March 4, 2024
Beautiful and charming Eastward gets a farming sim DLC in Octopia. But it is a snack, or a substantial second course? The Finger Guns Review:

Have you ever wondered what your life would be like if you just made a different decision, had got a different job, or even just crossed the road when you could have kept walking? The life unlived, where maybe you were a successful opera singer, or the leader of an organised crime syndicate, rather than the life you have right now, on the internet reading a review of a video game?

Where most DLC just carry on the story, or throw useless skins at you, Eastward asks this very question. What would have happened if instead of going on their brilliant Eastward train adventure armed with only a frying pan, Sam and John had stepped off at the derelict Octopia theme park station, and decided to make a go of it farming, selling their produce, and reinvigorating the local area? What if fate drove many of the unique and interesting characters they had met along the way to also stop here, obedient to destiny, but under completely different circumstances? And what if instead of an RPG-lite, it was a farming sim?

Octopia is the life unlived for Sam and John, another version of their lives where they don’t have to face danger at every turn and instead lead a sedate life in the country. And it makes it a pretty unique bit of DLC – The Sliding Doors of video games.

The story is simple but made lovely by a wonderful and quirky returning cast. Sam and John essentially found a new version of a town around the ruins of the Octopia theme park, and are joined by characters you’ll remember from the base game; trader William and his son and robot twins, Daniel and Daniel; Alva and Isabel; Mung and his two builder sons. They quip and bicker in the same charming way as they did in Eastward, but in Octopia you really get no backstory whatsoever, so my relationship and warm feelings for them were borne entirely from nostalgia.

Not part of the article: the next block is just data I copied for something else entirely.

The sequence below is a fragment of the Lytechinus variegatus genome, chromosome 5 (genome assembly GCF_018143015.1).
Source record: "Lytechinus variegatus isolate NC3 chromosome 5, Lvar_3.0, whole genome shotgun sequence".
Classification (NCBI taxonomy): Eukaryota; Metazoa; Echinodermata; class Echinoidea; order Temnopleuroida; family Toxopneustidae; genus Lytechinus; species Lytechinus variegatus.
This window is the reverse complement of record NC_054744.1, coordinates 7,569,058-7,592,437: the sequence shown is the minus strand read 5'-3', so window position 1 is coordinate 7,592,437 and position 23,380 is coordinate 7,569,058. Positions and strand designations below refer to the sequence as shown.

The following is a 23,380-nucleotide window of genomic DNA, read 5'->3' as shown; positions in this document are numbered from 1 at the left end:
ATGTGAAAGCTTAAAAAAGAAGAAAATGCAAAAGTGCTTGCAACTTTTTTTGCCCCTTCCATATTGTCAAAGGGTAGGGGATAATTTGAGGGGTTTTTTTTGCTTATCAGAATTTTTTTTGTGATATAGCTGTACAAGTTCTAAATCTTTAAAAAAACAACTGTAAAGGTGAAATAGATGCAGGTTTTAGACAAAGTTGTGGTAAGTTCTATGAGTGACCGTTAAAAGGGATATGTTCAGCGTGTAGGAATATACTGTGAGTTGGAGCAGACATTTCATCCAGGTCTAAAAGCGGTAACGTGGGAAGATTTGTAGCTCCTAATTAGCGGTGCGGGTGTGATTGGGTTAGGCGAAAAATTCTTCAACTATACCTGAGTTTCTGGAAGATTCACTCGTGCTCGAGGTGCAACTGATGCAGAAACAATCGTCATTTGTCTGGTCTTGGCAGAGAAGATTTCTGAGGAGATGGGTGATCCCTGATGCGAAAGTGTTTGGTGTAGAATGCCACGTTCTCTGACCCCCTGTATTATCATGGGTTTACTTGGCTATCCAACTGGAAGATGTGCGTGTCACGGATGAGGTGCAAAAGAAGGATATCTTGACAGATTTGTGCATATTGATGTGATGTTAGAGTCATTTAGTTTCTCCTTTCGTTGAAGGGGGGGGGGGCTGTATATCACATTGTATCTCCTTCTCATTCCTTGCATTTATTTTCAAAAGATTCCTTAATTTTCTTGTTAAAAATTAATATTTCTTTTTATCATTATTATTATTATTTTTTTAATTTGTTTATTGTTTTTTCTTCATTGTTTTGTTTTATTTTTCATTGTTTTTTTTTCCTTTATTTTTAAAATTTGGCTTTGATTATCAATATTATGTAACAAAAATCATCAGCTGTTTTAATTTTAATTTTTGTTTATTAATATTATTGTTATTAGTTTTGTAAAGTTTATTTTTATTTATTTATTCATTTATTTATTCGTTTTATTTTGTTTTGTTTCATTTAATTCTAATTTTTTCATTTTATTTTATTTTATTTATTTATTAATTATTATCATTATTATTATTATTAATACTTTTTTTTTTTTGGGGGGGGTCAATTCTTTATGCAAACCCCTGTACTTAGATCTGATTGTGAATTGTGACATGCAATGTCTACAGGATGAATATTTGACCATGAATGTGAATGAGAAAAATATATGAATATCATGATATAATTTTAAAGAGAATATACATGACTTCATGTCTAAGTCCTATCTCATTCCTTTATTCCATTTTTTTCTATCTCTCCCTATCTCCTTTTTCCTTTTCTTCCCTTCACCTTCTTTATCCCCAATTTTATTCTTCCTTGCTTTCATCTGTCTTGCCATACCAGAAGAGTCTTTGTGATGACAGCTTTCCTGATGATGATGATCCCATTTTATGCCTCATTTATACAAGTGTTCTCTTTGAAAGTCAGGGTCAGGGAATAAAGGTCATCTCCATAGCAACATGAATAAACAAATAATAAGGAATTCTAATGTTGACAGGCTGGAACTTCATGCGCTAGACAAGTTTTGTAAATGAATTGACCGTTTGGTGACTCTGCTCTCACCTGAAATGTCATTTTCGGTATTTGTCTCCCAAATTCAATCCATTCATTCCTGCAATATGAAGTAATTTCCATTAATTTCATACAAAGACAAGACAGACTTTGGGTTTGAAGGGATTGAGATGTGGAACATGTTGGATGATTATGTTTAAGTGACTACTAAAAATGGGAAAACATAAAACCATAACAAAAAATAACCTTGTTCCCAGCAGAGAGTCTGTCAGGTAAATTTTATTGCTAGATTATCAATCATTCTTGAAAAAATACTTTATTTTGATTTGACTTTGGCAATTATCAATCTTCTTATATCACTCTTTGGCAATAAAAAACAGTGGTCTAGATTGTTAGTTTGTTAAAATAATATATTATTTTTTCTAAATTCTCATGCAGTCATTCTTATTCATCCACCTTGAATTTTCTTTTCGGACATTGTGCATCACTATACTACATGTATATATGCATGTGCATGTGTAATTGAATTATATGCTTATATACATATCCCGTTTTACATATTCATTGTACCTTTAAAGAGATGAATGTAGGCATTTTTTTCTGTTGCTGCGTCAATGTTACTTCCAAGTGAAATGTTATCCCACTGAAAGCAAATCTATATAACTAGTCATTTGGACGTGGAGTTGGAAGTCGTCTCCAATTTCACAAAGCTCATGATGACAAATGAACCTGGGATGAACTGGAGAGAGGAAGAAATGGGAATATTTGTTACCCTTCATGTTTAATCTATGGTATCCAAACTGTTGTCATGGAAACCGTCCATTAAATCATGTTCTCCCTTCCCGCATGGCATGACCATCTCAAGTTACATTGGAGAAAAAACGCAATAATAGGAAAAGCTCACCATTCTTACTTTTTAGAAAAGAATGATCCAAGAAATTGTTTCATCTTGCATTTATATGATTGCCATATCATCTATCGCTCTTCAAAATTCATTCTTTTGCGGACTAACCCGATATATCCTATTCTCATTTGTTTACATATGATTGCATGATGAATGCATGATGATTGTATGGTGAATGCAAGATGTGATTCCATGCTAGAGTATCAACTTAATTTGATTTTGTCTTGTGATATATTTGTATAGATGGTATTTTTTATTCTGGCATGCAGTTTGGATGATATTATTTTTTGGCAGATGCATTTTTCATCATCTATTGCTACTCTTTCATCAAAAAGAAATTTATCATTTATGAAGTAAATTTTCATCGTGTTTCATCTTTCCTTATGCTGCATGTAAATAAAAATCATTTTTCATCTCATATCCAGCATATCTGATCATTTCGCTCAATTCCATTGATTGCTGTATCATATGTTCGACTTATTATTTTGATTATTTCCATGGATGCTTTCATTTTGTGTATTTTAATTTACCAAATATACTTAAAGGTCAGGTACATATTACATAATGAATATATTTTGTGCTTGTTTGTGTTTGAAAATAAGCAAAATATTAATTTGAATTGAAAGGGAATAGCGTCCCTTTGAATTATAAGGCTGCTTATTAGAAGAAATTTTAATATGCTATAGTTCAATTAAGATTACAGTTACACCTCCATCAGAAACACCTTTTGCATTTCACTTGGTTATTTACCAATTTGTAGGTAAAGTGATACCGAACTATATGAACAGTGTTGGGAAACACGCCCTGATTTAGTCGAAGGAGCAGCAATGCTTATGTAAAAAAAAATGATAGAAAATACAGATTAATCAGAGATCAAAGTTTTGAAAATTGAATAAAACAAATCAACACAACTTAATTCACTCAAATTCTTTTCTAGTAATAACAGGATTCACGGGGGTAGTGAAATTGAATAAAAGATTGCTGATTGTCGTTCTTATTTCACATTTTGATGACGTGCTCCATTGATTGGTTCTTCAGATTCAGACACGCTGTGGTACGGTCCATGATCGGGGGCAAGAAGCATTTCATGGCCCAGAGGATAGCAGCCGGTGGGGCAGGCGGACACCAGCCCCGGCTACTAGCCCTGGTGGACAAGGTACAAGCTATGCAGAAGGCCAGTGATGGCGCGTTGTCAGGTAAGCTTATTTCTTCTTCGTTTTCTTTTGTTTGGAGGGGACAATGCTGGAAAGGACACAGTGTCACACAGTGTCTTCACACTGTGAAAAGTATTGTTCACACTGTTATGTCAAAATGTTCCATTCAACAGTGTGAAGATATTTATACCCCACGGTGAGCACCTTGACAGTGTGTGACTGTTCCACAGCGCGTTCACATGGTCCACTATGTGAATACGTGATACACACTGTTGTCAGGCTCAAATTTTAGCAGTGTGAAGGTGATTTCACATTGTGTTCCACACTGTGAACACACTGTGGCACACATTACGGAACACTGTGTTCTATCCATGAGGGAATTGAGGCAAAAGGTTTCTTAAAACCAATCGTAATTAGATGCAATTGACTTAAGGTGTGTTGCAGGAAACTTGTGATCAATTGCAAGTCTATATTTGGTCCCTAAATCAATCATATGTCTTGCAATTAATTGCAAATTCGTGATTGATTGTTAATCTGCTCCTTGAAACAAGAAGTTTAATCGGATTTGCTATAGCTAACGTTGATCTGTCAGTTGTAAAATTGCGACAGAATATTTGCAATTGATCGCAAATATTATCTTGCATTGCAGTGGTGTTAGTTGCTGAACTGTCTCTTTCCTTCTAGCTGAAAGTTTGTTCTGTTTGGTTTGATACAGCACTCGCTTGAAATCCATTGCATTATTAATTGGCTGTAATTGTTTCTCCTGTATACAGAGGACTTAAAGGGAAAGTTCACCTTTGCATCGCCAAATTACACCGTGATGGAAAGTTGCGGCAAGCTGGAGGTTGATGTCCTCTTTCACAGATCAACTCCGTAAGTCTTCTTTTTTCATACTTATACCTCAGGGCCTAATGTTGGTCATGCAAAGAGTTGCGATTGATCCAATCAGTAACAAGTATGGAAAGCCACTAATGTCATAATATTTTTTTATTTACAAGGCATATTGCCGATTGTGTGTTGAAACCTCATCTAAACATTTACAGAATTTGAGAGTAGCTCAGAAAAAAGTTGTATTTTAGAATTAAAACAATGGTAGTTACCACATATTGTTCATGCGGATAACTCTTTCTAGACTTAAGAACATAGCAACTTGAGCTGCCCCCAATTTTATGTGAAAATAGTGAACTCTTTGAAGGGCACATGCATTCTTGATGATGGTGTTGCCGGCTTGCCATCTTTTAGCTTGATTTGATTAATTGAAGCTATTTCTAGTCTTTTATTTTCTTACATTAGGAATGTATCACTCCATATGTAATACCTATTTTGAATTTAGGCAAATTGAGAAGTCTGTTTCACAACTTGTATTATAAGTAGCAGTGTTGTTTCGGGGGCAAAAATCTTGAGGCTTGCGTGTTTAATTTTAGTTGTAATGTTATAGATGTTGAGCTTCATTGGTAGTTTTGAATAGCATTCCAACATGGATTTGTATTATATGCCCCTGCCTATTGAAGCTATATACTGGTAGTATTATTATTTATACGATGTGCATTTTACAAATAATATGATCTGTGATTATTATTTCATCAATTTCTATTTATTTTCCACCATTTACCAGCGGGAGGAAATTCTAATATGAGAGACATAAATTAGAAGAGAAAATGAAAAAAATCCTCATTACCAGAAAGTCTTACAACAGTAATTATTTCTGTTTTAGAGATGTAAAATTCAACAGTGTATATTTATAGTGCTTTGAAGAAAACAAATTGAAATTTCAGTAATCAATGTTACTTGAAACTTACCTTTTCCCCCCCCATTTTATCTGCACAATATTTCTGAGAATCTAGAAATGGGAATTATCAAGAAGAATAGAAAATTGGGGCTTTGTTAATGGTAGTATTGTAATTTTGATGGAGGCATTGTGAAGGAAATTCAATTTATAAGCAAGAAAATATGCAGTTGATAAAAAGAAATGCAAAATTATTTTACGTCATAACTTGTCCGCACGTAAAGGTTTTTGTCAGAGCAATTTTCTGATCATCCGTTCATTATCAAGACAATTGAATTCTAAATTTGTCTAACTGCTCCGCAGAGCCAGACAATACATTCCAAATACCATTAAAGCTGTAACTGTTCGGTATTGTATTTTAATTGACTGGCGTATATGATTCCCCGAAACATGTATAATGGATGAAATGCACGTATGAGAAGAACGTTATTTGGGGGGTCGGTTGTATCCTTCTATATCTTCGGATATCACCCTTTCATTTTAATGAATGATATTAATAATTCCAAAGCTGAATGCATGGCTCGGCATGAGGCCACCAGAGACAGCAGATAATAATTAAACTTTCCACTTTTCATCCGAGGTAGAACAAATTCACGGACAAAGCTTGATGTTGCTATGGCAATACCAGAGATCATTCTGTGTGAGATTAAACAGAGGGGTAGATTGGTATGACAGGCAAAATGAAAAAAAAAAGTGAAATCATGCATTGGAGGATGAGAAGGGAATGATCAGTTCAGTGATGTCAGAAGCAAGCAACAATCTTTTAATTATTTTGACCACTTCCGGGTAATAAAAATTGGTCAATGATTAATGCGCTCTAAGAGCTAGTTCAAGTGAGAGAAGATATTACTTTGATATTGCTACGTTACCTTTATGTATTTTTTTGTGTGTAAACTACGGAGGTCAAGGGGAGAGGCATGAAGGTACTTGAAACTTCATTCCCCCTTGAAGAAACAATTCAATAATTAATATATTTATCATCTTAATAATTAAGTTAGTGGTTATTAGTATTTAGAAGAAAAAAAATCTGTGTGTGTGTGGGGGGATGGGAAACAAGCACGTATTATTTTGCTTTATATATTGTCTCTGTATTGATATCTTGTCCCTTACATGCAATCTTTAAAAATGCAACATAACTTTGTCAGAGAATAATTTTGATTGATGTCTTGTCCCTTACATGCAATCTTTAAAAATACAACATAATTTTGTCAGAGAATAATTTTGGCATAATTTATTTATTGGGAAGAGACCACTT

Sam’s incorruptible positivity and energy returns, as does John’s stoic robustness, his father-figure energy that never fails. They are lovely characters, and helping them build a little farm to greater and greater strength, use materials and food to reunite the cast, and help them build homes and businesses is a quiet kind of pleasure. Octopia is not going to set any great bar for storytelling but it is nice to have any story in a farming sim, and without even the skant amount I got, I don’t think I would have got far.

That said, it is a few scenes, and spaced apart by getting the right food, or the building materials needed, or waiting a defined number of in-game days for anything to happen. I found the drip-feed tiresome and requiring of a fair bit of patience.

Octopia is a farming sim and a quaint and serviceable one. Its not got the depth it would need to support an entire release, but as a ten-or-so-hour addition to a brilliant base game, it only needs to go so far. The gameplay loop is pretty much just planting seeds and keeping them watered until harvest a few days later, and then utilizing John’s incredible cooking talents (which were clear in the original game too) and making culinary delights that complete quests for the visitors and townsfolk who settle.